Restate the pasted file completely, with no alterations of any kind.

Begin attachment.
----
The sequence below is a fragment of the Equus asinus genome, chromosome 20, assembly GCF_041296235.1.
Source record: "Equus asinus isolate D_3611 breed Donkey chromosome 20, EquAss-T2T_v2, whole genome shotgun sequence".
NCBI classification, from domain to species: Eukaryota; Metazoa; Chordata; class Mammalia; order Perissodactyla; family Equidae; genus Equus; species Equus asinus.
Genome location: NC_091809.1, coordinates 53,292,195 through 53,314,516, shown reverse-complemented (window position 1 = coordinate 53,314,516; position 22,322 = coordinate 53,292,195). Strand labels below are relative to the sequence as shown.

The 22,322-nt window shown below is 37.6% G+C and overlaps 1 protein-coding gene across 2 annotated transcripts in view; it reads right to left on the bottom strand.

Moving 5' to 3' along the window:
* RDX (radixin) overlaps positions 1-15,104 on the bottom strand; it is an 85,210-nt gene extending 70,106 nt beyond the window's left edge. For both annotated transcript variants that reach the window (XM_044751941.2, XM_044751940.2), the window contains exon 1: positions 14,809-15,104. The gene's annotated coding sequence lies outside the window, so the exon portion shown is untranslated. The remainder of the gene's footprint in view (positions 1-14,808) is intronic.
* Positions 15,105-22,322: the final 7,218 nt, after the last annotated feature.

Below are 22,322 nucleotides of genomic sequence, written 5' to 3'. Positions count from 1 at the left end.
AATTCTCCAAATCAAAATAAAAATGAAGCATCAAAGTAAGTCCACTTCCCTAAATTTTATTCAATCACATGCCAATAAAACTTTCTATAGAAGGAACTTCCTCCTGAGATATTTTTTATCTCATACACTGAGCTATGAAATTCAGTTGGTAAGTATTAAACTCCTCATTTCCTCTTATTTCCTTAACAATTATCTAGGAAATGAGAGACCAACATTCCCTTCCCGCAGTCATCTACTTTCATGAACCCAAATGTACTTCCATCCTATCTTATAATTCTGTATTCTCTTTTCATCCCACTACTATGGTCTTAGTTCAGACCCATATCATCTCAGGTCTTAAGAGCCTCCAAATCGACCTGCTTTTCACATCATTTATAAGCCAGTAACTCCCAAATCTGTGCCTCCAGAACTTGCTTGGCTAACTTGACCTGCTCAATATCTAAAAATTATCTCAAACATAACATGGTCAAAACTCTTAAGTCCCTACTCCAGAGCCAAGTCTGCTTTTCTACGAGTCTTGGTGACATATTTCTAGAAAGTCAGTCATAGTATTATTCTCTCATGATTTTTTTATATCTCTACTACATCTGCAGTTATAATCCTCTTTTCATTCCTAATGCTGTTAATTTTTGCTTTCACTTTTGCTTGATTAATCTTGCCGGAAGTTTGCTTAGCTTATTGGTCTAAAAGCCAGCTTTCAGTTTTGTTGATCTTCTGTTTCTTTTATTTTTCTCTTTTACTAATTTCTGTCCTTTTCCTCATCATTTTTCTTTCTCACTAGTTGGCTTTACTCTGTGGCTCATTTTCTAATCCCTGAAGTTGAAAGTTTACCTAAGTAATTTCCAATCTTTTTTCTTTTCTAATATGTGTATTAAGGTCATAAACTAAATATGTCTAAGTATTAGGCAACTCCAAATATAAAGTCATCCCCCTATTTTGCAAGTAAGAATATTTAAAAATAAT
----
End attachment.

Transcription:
The sequence below is a fragment of the Equus asinus genome, chromosome 20, assembly GCF_041296235.1.
Source record: "Equus asinus isolate D_3611 breed Donkey chromosome 20, EquAss-T2T_v2, whole genome shotgun sequence".
NCBI classification, from domain to species: Eukaryota; Metazoa; Chordata; class Mammalia; order Perissodactyla; family Equidae; genus Equus; species Equus asinus.
Genome location: NC_091809.1, coordinates 53,292,195 through 53,314,516, shown reverse-complemented (window position 1 = coordinate 53,314,516; position 22,322 = coordinate 53,292,195). Strand labels below are relative to the sequence as shown.

The 22,322-nt window shown below is 37.6% G+C and overlaps 1 protein-coding gene across 2 annotated transcripts in view; it reads right to left on the bottom strand.

Moving 5' to 3' along the window:
* RDX (radixin) overlaps positions 1-15,104 on the bottom strand; it is an 85,210-nt gene extending 70,106 nt beyond the window's left edge. For both annotated transcript variants that reach the window (XM_044751941.2, XM_044751940.2), the window contains exon 1: positions 14,809-15,104. The gene's annotated coding sequence lies outside the window, so the exon portion shown is untranslated. The remainder of the gene's footprint in view (positions 1-14,808) is intronic.
* Positions 15,105-22,322: the final 7,218 nt, after the last annotated feature.

Below are 22,322 nucleotides of genomic sequence, written 5' to 3'. Positions count from 1 at the left end.
AATTCTCCAAATCAAAATAAAAATGAAGCATCAAAGTAAGTCCACTTCCCTAAATTTTATTCAATCACATGCCAATAAAACTTTCTATAGAAGGAACTTCCTCCTGAGATATTTTTTATCTCATACACTGAGCTATGAAATTCAGTTGGTAAGTATTAAACTCCTCATTTCCTCTTATTTCCTTAACAATTATCTAGGAAATGAGAGACCAACATTCCCTTCCCGCAGTCATCTACTTTCATGAACCCAAATGTACTTCCATCCTATCTTATAATTCTGTATTCTCTTTTCATCCCACTACTATGGTCTTAGTTCAGACCCATATCATCTCAGGTCTTAAGAGCCTCCAAATCGACCTGCTTTTCACATCATTTATAAGCCAGTAACTCCCAAATCTGTGCCTCCAGAACTTGCTTGGCTAACTTGACCTGCTCAATATCTAAAAATTATCTCAAACATAACATGGTCAAAACTCTTAAGTCCCTACTCCAGAGCCAAGTCTGCTTTTCTACGAGTCTTGGTGACATATTTCTAGAAAGTCAGTCATAGTATTATTCTCTCATGATTTTTTTATATCTCTACTACATCTGCAGTTATAATCCTCTTTTCATTCCTAATGCTGTTAATTTTTGCTTTCACTTTTGCTTGATTAATCTTGCCGGAAGTTTGCTTAGCTTATTGGTCTAAAAGCCAGCTTTCAGTTTTGTTGATCTTCTGTTTCTTTTATTTTTCTCTTTTACTAATTTCTGTCCTTTTCCTCATCATTTTTCTTTCTCACTAGTTGGCTTTACTCTGTGGCTCATTTTCTAATCCCTGAAGTTGAAAGTTTACCTAAGTAATTTCCAATCTTTTTTCTTTTCTAATATGTGTATTAAGGTCATAAACTAAATATGTCTAAGTATTAGGCAACTCCAAATATAAAGTCATCCCCCTATTTTGCAAGTAAGAATATTTAAAAATAAT